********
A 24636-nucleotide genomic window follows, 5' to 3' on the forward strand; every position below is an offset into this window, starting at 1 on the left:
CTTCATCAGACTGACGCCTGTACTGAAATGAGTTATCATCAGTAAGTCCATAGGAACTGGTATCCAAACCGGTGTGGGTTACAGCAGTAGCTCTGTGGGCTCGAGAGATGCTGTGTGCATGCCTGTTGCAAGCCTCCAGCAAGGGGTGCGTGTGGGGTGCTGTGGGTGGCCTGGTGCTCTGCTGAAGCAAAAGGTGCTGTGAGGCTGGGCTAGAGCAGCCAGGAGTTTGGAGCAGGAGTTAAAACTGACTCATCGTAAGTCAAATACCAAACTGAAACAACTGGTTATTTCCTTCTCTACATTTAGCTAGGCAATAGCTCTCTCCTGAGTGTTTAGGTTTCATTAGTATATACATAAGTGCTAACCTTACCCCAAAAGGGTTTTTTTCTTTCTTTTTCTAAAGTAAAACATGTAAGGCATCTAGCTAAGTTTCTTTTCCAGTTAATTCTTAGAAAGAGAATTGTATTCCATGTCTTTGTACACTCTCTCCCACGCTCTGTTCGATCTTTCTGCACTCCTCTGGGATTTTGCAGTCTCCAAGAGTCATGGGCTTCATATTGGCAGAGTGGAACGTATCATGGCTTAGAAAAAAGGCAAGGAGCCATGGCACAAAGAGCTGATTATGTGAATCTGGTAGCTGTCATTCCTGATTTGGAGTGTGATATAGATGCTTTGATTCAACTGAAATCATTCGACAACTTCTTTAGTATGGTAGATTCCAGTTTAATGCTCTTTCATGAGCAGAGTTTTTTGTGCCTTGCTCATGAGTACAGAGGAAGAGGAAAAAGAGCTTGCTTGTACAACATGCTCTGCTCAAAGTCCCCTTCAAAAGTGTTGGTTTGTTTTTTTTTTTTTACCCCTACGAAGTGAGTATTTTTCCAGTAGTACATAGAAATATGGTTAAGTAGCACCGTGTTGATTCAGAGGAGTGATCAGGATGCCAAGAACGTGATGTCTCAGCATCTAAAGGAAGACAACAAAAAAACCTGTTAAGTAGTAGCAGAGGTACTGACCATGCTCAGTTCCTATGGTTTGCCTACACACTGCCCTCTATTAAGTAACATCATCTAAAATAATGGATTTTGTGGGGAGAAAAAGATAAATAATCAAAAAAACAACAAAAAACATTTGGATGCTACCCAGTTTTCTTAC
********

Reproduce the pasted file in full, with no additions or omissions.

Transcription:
A 24636-nucleotide genomic window follows, 5' to 3' on the forward strand; every position below is an offset into this window, starting at 1 on the left:
CTTCATCAGACTGACGCCTGTACTGAAATGAGTTATCATCAGTAAGTCCATAGGAACTGGTATCCAAACCGGTGTGGGTTACAGCAGTAGCTCTGTGGGCTCGAGAGATGCTGTGTGCATGCCTGTTGCAAGCCTCCAGCAAGGGGTGCGTGTGGGGTGCTGTGGGTGGCCTGGTGCTCTGCTGAAGCAAAAGGTGCTGTGAGGCTGGGCTAGAGCAGCCAGGAGTTTGGAGCAGGAGTTAAAACTGACTCATCGTAAGTCAAATACCAAACTGAAACAACTGGTTATTTCCTTCTCTACATTTAGCTAGGCAATAGCTCTCTCCTGAGTGTTTAGGTTTCATTAGTATATACATAAGTGCTAACCTTACCCCAAAAGGGTTTTTTTCTTTCTTTTTCTAAAGTAAAACATGTAAGGCATCTAGCTAAGTTTCTTTTCCAGTTAATTCTTAGAAAGAGAATTGTATTCCATGTCTTTGTACACTCTCTCCCACGCTCTGTTCGATCTTTCTGCACTCCTCTGGGATTTTGCAGTCTCCAAGAGTCATGGGCTTCATATTGGCAGAGTGGAACGTATCATGGCTTAGAAAAAAGGCAAGGAGCCATGGCACAAAGAGCTGATTATGTGAATCTGGTAGCTGTCATTCCTGATTTGGAGTGTGATATAGATGCTTTGATTCAACTGAAATCATTCGACAACTTCTTTAGTATGGTAGATTCCAGTTTAATGCTCTTTCATGAGCAGAGTTTTTTGTGCCTTGCTCATGAGTACAGAGGAAGAGGAAAAAGAGCTTGCTTGTACAACATGCTCTGCTCAAAGTCCCCTTCAAAAGTGTTGGTTTGTTTTTTTTTTTTTACCCCTACGAAGTGAGTATTTTTCCAGTAGTACATAGAAATATGGTTAAGTAGCACCGTGTTGATTCAGAGGAGTGATCAGGATGCCAAGAACGTGATGTCTCAGCATCTAAAGGAAGACAACAAAAAAACCTGTTAAGTAGTAGCAGAGGTACTGACCATGCTCAGTTCCTATGGTTTGCCTACACACTGCCCTCTATTAAGTAACATCATCTAAAATAATGGATTTTGTGGGGAGAAAAAGATAAATAATCAAAAAAACAACAAAAAACATTTGGATGCTACCCAGTTTTCTTAC